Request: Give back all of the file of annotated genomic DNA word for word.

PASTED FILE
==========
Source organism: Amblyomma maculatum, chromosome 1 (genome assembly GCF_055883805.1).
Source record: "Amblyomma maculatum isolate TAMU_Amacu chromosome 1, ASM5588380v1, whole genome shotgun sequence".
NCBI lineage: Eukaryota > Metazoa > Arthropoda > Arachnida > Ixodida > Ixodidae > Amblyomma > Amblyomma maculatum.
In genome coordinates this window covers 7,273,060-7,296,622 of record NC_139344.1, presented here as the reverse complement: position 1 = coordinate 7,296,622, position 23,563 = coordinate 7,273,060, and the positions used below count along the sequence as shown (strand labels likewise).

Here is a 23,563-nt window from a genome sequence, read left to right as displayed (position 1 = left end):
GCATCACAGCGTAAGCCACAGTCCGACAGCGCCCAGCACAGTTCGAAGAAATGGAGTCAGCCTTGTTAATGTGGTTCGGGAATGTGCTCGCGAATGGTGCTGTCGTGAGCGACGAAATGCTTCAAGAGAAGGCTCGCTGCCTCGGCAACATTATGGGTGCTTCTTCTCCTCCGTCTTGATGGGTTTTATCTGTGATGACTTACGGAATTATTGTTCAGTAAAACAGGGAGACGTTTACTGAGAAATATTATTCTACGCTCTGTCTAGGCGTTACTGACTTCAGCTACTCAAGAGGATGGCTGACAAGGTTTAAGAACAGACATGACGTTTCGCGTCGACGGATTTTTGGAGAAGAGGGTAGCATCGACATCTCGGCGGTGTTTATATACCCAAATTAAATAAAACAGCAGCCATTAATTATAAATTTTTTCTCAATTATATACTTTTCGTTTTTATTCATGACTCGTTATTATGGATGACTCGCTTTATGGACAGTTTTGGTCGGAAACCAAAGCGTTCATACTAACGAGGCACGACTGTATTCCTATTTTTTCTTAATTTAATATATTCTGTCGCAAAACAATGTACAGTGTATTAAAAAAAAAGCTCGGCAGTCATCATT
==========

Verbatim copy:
Source organism: Amblyomma maculatum, chromosome 1 (genome assembly GCF_055883805.1).
Source record: "Amblyomma maculatum isolate TAMU_Amacu chromosome 1, ASM5588380v1, whole genome shotgun sequence".
NCBI lineage: Eukaryota > Metazoa > Arthropoda > Arachnida > Ixodida > Ixodidae > Amblyomma > Amblyomma maculatum.
In genome coordinates this window covers 7,273,060-7,296,622 of record NC_139344.1, presented here as the reverse complement: position 1 = coordinate 7,296,622, position 23,563 = coordinate 7,273,060, and the positions used below count along the sequence as shown (strand labels likewise).

Here is a 23,563-nt window from a genome sequence, read left to right as displayed (position 1 = left end):
GCATCACAGCGTAAGCCACAGTCCGACAGCGCCCAGCACAGTTCGAAGAAATGGAGTCAGCCTTGTTAATGTGGTTCGGGAATGTGCTCGCGAATGGTGCTGTCGTGAGCGACGAAATGCTTCAAGAGAAGGCTCGCTGCCTCGGCAACATTATGGGTGCTTCTTCTCCTCCGTCTTGATGGGTTTTATCTGTGATGACTTACGGAATTATTGTTCAGTAAAACAGGGAGACGTTTACTGAGAAATATTATTCTACGCTCTGTCTAGGCGTTACTGACTTCAGCTACTCAAGAGGATGGCTGACAAGGTTTAAGAACAGACATGACGTTTCGCGTCGACGGATTTTTGGAGAAGAGGGTAGCATCGACATCTCGGCGGTGTTTATATACCCAAATTAAATAAAACAGCAGCCATTAATTATAAATTTTTTCTCAATTATATACTTTTCGTTTTTATTCATGACTCGTTATTATGGATGACTCGCTTTATGGACAGTTTTGGTCGGAAACCAAAGCGTTCATACTAACGAGGCACGACTGTATTCCTATTTTTTCTTAATTTAATATATTCTGTCGCAAAACAATGTACAGTGTATTAAAAAAAAAGCTCGGCAGTCATCATT